Today is the day.
Today the state of Ohio starts medical marijuana sales at four dispensaries: CY+ and Ohio Valley Natural Relief in Wintersville at the eastern edge of the state, The Botanist in Canton and The Forest Sandusky in Sandusky.
The Enquirer and USA Today Network will post updates throughout the day about the program’s first day in operation.
Dispensary owners prepared for large crowds on what is essentially the program’s opening day. They set up heated tents for waiting customers and planned to serve coffee and hot chocolate.
Prices are expected to be high and three of the dispensaries plan to set limits on how much dried marijuana flower – the only product available at first – could be bought to ensure there is enough to go around.
ThForest Sandusky, medical marijuana dispensary at 1651 Tiffin Ave in Sandusky, is one of the first medical marijuana dispensaries in Ohio to open. The Forest Sandusky is the sister company of Standard Wellness, LLC, the Level 1 state-licensed medical marijuana cultivator and processor located in Gibsonburg, Ohio.(Photo: Molly Corfman/The News-Messenger)
Ohio Valley Natural Relief decided not to set a limit below the 8 ounces of plant material patients state rules restrict them to in a 90-day period.
“We know a lot of people have been waiting for it and will be driving a long way,” owner Mike Petrella said. “We don’t want somebody driving, who gets there early in the morning, to not buy what they need. It’s first come, first served.”
Today is a huge milestone for a program that was created with a law passed in June 2016 and was supposed to be fully functioning more than four months ago.
But there is still a long way to go.
If program roll-outs in other states are any indication, there will be more hiccups, delays and shortages as the new, highly-regulated industry takes shape. Initial supply will be low and sell out quickly. Prices will be steep, even compared to other regulated markets. There could be problems with newly in-place software used to track every plant from seed to sale.
The state’s patient registry opened just five weeks ago, and about 4,000 patients have completed the registration process. Ohio law allows patients with one of 21 medical conditions to buy and use marijuana if recommended by a physician. Ohio has 374 doctors that have been approved to recommend marijuana and start the patient registration process, and many of them aren’t yet participating.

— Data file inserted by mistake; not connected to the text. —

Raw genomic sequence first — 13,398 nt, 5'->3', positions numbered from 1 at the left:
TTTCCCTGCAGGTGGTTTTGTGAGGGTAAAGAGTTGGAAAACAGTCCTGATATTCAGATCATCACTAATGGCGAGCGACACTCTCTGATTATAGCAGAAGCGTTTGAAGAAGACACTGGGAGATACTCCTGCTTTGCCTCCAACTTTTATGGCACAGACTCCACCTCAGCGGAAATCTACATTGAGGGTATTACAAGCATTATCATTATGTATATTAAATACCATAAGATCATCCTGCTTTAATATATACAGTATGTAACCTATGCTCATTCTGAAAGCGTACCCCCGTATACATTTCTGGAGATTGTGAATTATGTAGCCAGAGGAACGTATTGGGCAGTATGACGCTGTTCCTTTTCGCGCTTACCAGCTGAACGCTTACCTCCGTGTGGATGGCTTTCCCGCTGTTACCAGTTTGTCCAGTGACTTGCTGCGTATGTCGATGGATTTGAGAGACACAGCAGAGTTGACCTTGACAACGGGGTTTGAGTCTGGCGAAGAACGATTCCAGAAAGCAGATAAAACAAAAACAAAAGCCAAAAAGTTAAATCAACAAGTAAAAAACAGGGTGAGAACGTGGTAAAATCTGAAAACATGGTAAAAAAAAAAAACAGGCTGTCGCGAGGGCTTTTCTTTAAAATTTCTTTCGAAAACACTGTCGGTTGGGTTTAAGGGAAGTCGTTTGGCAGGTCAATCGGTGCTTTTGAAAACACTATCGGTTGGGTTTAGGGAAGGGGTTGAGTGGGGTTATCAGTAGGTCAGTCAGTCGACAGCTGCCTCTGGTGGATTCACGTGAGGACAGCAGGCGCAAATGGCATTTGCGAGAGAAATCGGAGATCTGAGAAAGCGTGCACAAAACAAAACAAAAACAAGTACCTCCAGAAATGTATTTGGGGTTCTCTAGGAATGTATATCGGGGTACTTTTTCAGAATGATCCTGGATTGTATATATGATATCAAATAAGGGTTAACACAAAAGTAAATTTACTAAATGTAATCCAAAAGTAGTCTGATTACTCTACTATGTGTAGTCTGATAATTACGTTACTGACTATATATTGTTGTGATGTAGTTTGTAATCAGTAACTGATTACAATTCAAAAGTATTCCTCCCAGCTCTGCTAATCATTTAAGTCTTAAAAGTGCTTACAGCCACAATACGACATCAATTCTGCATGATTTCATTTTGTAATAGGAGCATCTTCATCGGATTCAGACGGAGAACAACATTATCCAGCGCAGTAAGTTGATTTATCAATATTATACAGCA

Opening day won’t be reality for much of the state until more dispensaries open this spring.
Dispensaries shelves will initially be stocked with a few dozen strains from a few cultivators – 29 have been licensed to grow but only 14 are actually growing plants. None of the state’s licensed processors has passed a final inspection, so the only product available at first will be dried flower, or bud. Flower will be packaged in 2.83 gram amounts, per state regulations. Prices will range from $40 to $60 for each “Ohio tenth” of an ounce.
In the coming months, as processors come online, patients will be able to buy marijuana-infused oils, lotions, patches, tinctures and edibles.
“Countless Ohioans could benefit from medical cannabis, but only a limited number will gain access to it this week,” said Chris Lindsey, senior legislative counsel for national advocacy group Marijuana Policy Project.
Lindsey said the delays experienced in Ohio – from detailed application requirements to new state-specific regulations – offer a lesson for other states considering enacting medical marijuana laws. Thirty-two other states and the District of Columbia have legalized cannabis for medicinal use.
“States that create a high regulatory hurdle need to be ready for the additional burdens it places on state agencies and applicants as programs get off the ground,” Lindsey said. “Otherwise, a lot of the patients these laws were created to help won’t experience the benefits until several years after they are enacted.”